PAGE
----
In Pre-Columbian times, a mighty city known as Cahokia served as a center of culture, trade, and agriculture for many indigenous societies in the Midwest. With a population in the tens of thousands, Cahokia controlled central Illinois’s Mississippi River floodplain.
Cahokian society was not restricted to this region, however. Settlers from Cahokia journeyed north as the city expanded, bringing with them Cahokia’s culture, agriculture, and architecture. One of these groups settled alongside Wisconsin’s Crawfish River around 900 CE and became a major influence on the native populations (known as the Woodland peoples) residing in the area.
The most prominent indication that this settlement–known as Aztalan–was of Cahokian influence is the city’s layout. The town–which was home to somewhere between 500 and 600 people–was structured around four mounds, not unlike the ones in Cahokia. Three of these platforms were man-made, with the final being a natural knoll. These mounds formed a rectangle surrounding the main part of the city and its plaza. Despite agricultural damage over time, there is evidence that one of these platforms supported a temple, that a mortuary house was built atop another, and that the third man-made mound was beneath the home of a city leader. The final earthen structure likely served as a burial ground.
The city of Aztalan itself was divided into three sections: a residential area, the central plaza, and a higher ground for elites. Running through the entire city were wooden walls, but the greatest of these were the fortified palisades surrounding the Aztalan on all sides. These fences consisted of wooden posts, which were reinforced with small branches and debris, and covered in a layer of clay. The existence of these fortifications implies that the settlers may not have always had peaceful times in the Wisconsin area, possibly clashing with the aforementioned Woodland peoples.
A typical diet in Aztlan was influenced by the Crawfish River, which provided fish, mussels, and turtles. From the surrounding forest, residents were able to hunt deer, birds, and other creatures, and forage for edible plants. Using Cahokian agricultural practices, they were also able to cultivate corn, squash, and beans.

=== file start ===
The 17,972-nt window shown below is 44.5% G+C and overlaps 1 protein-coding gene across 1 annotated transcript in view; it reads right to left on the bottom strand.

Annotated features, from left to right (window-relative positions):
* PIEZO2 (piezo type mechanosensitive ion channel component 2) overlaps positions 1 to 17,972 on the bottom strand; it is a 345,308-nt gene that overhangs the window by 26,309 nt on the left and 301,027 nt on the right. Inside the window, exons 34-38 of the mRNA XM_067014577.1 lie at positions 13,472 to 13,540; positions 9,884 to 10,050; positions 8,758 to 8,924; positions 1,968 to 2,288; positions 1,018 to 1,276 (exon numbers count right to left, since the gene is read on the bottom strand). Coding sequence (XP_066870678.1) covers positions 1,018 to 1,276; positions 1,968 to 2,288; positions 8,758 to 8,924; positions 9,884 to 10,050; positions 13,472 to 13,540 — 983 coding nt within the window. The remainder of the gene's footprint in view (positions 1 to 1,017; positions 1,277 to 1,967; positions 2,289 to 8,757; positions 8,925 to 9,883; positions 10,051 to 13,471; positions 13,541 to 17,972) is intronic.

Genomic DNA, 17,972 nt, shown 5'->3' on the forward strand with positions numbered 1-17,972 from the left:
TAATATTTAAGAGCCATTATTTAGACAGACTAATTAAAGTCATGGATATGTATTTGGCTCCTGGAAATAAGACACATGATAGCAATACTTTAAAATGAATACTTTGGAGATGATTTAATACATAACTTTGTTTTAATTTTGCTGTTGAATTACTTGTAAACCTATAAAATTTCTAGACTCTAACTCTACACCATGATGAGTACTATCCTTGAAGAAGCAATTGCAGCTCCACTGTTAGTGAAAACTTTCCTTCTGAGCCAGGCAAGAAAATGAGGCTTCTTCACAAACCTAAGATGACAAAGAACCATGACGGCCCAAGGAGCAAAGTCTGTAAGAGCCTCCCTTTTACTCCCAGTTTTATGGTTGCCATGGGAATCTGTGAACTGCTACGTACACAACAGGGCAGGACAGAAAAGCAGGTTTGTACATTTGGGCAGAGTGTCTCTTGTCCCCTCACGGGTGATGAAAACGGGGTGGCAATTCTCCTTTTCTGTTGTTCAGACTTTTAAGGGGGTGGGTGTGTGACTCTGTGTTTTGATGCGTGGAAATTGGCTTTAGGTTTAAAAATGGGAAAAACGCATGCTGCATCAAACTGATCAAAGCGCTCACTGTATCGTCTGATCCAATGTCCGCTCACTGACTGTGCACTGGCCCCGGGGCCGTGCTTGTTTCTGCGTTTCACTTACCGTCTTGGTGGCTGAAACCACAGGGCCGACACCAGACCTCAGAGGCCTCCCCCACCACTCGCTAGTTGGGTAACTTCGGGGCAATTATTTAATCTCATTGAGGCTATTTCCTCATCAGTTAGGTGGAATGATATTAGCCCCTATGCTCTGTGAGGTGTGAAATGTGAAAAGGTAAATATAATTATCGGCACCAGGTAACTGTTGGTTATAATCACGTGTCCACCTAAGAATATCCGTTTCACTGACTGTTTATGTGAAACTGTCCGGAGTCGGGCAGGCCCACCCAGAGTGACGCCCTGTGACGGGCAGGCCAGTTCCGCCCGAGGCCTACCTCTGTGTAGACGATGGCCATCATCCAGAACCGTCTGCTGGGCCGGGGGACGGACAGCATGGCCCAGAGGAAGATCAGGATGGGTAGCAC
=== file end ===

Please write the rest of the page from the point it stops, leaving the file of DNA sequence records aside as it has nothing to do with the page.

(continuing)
Aztalan survived for nearly 200 years, and while the circumstances surrounding its abandonment are unknown, anthropologists working in the region are attempting to shed light on the city’s end, specifically toying with the ideas of drought and warfare.
Today, what was once Aztalan is now a state park of the same name. With efforts to protect specifically the city’s mounds beginning as early as the 1920s, Aztalan State Park opened to the public in 1952, and was subsequently designated a National Landmark in 1964. Covering approximately 172 acres, the park encompasses the remains of the ancient town and its mounds as well as the surrounding area. Furthermore, excavations and restorations have taken place in the park. While two of the mounds have been extensively worked on, 80% of the area still remains to be excavated, so more discoveries are still to come.
Dotson, Keith. 2019 “Ancient America: Aztalan Mound Site in Wisconsin.” Shadows and Light (blog), https://icatchshadows.com/ancient-america-aztalan-mound-site-in-wisconsin/, accessed November 13, 2022
Wisconsin Department of Natural Resources 2022 “History: Aztalan State Park” Electronic document, https://dnr.wisconsin.gov/topic/parks/aztalan/history, accessed November 13, 2022
Wisconsin Historical Society 2022 “Exploring the History of Atzalan: A Middle Mississippian Settlement.” Historical Essay, https://www.wisconsinhistory.org/Records/Article/CS4051, accessed November 13, 2022
Wisconsin Historical Society 2022 “Mississippi Culture and Atzalan: The Genesis of Modern Wisconsin.” Historical Essay, https://www.wisconsinhistory.org/Records/Article/CS386, accessed November 13, 2022
The Milwaukee Public Museum: Middle Mississippians
What other sites of Cahokian culture was found outside of Cahokia? Was Aztalan the only or the furthest?